The St. Pete mayoral debate, featuring Ward, June and Wally

ST. PETERSBURG ­­­— Watching the three candidates at the St. Petersburg mayoral debate at the Palladium on Tuesday night reminded me of the old 1960s television sitcom “Leave it to Beaver.”

The candidates discussed The Pier, the Rays and traditional municipal issues such as city services, homelessness and economic development. Each also placed significant emphasis on improving public education — so much so I wondered why they all aren’t running for school board if Pinellas County public education is so in the tank.

ST. PETERSBURG ­­­— Watching the three candidates at the St. Petersburg mayoral debate at the Palladium on Tuesday night reminded me of the old 1960s television sitcom “Leave it to Beaver.”

The candidates discussed The Pier, the Rays and traditional municipal issues such as city services, homelessness and economic development. Each also placed significant emphasis on improving public education — so much so I wondered why they all aren’t running for school board if Pinellas County public education is so in the tank.

For her part, neighborhood advocate and former city council member Kathleen Ford was poised, though a bit edgy, toward Mayor Bill Foster and his administration at city hall. She chastised Foster by saying, “Just saying you’re going to [do a job] doesn’t do it.” She also said St. Petersburg needs some fresh ideas — but offered few of her own.

In one of the more peculiar comments of the night, Ford spoke of the Continue reading “The St. Pete mayoral debate, featuring Ward, June and Wally”

Addressing gun violence one bumper-sticker solution at a time

But would banning ice cream sales result in a reduction in the number of rapes? Almost certainly not. Why? Because the correlation does not demonstrate the causation. Looked at another way, they have a shared cause, but there is no correlation. The cause in both cases is hotter temperatures. That is, rape is more likely to occur in warmer months, just as ice cream sales shoot up during the hot summer season. Banning the sale of ice cream to reduce rape makes about as much sense as banning guns to reduce violence.

By Chris Ingram

The Tampa Tribune

Published Tuesday, February 27, 2013

Most anyone who has taken a statistics class has heard the example of the incidence of rape rising when sales of ice cream increase. Does that mean rape is more likely to occur as ice cream sales rise? The evidence says yes.

But would banning ice cream sales result in a reduction in the number of rapes? Almost certainly not. Why? Because the correlation does not demonstrate the causation. Looked at another way, they have a shared cause, but there is no correlation. The cause in both cases is hotter temperatures. That is, rape is more likely to occur in warmer months, just as ice cream sales shoot up during the hot summer season. Banning the sale of ice cream to reduce rape makes about as much sense as banning guns to reduce violence.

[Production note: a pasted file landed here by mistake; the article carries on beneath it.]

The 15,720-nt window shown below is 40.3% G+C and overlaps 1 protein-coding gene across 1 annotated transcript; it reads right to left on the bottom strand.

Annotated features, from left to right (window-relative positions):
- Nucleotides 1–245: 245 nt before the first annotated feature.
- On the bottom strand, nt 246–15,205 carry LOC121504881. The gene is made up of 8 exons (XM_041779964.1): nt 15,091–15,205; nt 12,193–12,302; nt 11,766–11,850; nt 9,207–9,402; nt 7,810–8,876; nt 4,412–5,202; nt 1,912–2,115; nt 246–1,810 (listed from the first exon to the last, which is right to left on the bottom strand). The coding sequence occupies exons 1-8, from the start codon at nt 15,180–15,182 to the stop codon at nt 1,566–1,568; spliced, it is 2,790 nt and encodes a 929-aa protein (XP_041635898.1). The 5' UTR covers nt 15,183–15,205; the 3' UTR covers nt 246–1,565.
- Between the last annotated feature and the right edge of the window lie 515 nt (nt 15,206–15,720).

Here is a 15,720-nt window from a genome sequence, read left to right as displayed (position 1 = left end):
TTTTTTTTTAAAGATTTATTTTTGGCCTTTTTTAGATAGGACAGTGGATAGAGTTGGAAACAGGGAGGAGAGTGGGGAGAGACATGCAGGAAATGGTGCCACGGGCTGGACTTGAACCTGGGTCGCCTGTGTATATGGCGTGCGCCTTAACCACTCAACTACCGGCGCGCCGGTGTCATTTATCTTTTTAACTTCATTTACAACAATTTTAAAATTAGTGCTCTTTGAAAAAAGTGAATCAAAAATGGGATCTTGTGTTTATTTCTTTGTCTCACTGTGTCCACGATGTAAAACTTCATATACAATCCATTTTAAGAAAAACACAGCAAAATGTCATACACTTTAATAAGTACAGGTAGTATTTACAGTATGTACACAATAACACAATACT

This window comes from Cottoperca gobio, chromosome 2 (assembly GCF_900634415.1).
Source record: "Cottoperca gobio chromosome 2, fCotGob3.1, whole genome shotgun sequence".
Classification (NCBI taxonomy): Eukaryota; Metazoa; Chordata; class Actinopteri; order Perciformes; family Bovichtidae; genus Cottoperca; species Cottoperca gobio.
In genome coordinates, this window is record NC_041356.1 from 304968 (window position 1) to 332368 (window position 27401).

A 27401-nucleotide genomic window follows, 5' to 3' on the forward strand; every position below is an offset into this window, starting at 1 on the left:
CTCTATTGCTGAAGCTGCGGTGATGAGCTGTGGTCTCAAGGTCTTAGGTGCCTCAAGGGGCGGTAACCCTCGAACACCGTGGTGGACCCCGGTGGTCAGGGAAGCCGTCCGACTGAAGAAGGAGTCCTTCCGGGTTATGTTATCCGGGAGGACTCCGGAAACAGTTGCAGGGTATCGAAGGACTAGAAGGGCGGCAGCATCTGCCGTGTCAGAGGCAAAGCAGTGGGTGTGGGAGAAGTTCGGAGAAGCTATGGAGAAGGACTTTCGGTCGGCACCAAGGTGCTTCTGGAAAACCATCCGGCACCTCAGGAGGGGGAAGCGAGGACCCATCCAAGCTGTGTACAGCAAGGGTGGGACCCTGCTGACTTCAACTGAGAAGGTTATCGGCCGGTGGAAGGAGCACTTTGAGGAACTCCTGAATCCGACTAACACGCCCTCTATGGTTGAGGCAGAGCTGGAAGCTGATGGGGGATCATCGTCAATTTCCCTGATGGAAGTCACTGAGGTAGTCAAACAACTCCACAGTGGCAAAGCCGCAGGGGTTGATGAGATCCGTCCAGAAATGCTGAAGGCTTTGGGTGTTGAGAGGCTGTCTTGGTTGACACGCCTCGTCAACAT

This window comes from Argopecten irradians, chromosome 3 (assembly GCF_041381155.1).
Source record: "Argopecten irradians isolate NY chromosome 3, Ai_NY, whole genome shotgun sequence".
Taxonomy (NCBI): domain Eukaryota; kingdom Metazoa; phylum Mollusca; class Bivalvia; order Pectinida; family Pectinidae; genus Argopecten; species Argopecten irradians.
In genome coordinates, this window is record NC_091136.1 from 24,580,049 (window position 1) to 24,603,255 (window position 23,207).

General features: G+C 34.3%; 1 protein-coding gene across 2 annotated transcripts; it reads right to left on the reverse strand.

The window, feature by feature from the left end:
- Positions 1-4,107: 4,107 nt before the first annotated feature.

We get bombarded with stats, figures and polling data every day. Much of this, particularly the polling data, is next to useless. But it doesn’t stop the media from fixating on often-times meaningless numbers to tell a story. Real facts and figures are harder to explain, thus the preferred use of polling numbers.

But hard facts don’t lie. According to the FBI, in 2011 there were 8,583 firearm-related Continue reading “Addressing gun violence one bumper-sticker solution at a time”

Rick Scott’s two Charlies

For students of politics, it will be easy to tell very soon just how busy Gov. Scott’s pollster has been. After all, he has a nice, cushy job, but in order to keep it, he needs to keep the boss happy. In other words, he needs to get Scott’s poll numbers up — and fast.

By Chris Ingram

The Tampa Tribune

Published Tuesday, February 5, 2013

If Charles Manson showed up at your door and offered you a free box of Girl Scout cookies, would it make you forget about his evil ways?

If you were a public school teacher who hasn’t had a pay raise in years, and Gov. Rick Scott offered you a $2,500 pay raise (merit pay be damned), would it make you forget that he cut  more than a billion dollars in the state’s education budget his first year in office and indirectly cut your take-home pay by 3 percent?

If you were a member of the Florida Legislature who sees himself as a team-playing, collaborative kind of guy who likes to plan spending and budgets, and things like pay raises for teachers, would it bother you that you learned of the governor’s $2,500 pay-raise-for-teachers plan by reading about it in the paper?

If you were a police officer or firefighter and learned that if you were to become permanently disabled on the job, you wouldn’t receive a dime in pension disability payments under proposed changes to the GOP’s pension reform plan, would you respond to a burglary  or fire at Scott’s mansion in Naples?

If you were a dog and Scott adopted you, would you Continue reading “Rick Scott’s two Charlies”

Real hope and real change